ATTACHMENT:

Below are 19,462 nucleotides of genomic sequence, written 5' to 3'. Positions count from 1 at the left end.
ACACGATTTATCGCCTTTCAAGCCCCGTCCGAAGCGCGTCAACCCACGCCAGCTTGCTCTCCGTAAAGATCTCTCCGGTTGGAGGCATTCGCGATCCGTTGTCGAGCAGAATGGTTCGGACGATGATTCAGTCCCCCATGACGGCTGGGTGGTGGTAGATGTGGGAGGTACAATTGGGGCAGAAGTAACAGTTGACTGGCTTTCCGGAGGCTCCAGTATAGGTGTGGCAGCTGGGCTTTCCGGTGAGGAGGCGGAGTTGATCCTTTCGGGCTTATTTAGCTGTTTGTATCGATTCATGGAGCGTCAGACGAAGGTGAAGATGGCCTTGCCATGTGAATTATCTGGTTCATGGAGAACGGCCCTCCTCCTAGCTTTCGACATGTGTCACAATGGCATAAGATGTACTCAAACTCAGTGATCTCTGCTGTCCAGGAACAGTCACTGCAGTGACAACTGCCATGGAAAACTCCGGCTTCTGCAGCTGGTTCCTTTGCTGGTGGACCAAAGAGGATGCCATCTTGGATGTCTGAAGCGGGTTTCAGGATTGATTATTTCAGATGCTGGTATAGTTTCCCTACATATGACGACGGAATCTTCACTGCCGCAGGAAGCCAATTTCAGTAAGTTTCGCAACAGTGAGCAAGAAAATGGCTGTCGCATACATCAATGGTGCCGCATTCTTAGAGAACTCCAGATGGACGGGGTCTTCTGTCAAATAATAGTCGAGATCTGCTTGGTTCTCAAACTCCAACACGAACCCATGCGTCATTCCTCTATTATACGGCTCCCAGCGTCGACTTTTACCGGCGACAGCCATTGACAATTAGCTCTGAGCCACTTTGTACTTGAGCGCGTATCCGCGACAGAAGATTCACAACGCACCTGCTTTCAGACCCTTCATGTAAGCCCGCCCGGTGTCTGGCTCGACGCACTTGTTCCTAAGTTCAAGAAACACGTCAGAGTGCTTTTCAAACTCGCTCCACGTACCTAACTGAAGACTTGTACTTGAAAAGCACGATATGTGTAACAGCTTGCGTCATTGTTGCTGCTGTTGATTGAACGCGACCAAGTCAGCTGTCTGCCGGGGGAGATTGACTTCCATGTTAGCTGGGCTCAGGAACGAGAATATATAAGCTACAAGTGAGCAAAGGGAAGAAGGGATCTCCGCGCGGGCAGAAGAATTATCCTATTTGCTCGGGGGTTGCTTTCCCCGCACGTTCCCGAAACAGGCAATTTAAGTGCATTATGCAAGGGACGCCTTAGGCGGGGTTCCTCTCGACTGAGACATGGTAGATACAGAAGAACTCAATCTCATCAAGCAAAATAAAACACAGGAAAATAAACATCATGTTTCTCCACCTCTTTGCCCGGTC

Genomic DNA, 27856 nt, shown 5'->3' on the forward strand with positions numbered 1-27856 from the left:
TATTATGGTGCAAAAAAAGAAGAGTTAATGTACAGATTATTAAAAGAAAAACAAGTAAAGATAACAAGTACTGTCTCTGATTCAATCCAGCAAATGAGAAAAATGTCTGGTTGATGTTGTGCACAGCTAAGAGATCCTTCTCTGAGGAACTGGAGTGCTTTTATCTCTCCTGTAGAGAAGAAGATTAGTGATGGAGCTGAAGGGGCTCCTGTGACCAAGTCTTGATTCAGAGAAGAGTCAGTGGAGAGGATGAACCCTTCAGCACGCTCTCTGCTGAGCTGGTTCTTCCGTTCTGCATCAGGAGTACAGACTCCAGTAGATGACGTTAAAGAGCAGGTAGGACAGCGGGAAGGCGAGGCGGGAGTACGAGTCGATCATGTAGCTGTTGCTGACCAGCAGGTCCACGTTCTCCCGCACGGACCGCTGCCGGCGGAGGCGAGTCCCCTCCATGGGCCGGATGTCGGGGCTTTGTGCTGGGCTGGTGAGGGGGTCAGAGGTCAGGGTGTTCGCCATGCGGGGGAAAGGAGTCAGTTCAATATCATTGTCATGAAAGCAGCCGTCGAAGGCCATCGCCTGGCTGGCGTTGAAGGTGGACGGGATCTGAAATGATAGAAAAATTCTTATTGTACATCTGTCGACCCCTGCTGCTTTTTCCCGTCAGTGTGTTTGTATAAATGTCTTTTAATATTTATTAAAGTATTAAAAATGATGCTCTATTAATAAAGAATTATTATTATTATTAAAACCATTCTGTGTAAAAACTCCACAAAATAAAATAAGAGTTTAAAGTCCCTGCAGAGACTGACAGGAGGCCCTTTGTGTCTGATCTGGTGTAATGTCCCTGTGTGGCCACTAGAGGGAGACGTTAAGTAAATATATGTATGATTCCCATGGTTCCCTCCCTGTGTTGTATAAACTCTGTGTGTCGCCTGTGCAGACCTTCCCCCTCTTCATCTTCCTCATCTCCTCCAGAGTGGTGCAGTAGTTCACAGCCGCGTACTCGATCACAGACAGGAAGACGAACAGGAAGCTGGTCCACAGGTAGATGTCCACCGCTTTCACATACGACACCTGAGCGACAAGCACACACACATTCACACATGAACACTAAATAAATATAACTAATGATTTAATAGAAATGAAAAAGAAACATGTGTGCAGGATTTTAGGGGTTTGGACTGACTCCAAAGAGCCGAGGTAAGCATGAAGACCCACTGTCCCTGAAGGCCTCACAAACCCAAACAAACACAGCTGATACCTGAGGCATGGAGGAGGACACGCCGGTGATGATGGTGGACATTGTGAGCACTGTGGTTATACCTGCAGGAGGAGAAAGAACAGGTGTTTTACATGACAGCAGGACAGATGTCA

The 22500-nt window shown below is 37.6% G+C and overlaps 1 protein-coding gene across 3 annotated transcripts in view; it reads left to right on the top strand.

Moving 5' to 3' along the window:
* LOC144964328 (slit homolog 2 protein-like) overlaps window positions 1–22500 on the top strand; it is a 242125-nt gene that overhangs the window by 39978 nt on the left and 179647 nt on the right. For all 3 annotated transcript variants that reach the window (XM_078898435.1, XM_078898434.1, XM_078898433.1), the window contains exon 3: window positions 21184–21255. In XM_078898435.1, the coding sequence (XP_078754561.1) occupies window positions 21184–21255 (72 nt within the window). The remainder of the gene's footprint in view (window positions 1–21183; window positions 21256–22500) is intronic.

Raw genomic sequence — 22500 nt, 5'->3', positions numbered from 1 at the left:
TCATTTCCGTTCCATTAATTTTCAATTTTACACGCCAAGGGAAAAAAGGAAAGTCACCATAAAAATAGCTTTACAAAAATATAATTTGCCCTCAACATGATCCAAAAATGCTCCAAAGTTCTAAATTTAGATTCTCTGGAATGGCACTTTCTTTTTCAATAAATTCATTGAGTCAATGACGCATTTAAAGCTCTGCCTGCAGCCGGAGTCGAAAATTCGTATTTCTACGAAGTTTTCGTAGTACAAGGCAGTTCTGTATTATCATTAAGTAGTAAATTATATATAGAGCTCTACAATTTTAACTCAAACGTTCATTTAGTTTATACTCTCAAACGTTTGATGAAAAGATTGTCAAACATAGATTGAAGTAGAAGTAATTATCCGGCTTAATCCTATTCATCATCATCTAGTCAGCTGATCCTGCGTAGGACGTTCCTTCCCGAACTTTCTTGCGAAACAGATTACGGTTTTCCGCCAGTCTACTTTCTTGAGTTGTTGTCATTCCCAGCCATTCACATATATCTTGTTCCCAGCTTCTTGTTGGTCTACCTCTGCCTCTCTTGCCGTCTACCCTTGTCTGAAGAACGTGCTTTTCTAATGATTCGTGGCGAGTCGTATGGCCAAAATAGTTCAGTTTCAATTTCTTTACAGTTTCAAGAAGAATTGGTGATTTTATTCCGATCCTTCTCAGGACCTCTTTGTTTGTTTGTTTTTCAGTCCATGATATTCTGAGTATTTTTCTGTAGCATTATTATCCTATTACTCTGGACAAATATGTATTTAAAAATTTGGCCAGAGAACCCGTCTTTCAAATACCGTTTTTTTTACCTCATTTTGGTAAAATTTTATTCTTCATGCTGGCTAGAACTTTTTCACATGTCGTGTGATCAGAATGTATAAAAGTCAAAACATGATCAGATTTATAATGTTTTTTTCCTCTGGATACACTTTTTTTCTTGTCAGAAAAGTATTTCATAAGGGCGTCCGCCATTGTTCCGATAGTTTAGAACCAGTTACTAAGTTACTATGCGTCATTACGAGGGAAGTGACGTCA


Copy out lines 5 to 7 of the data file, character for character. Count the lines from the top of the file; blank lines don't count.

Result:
The 22500-nt window shown below is 37.6% G+C and overlaps 1 protein-coding gene across 3 annotated transcripts in view; it reads left to right on the top strand.

Moving 5' to 3' along the window:
* LOC144964328 (slit homolog 2 protein-like) overlaps window positions 1–22500 on the top strand; it is a 242125-nt gene that overhangs the window by 39978 nt on the left and 179647 nt on the right. For all 3 annotated transcript variants that reach the window (XM_078898435.1, XM_078898434.1, XM_078898433.1), the window contains exon 3: window positions 21184–21255. In XM_078898435.1, the coding sequence (XP_078754561.1) occupies window positions 21184–21255 (72 nt within the window). The remainder of the gene's footprint in view (window positions 1–21183; window positions 21256–22500) is intronic.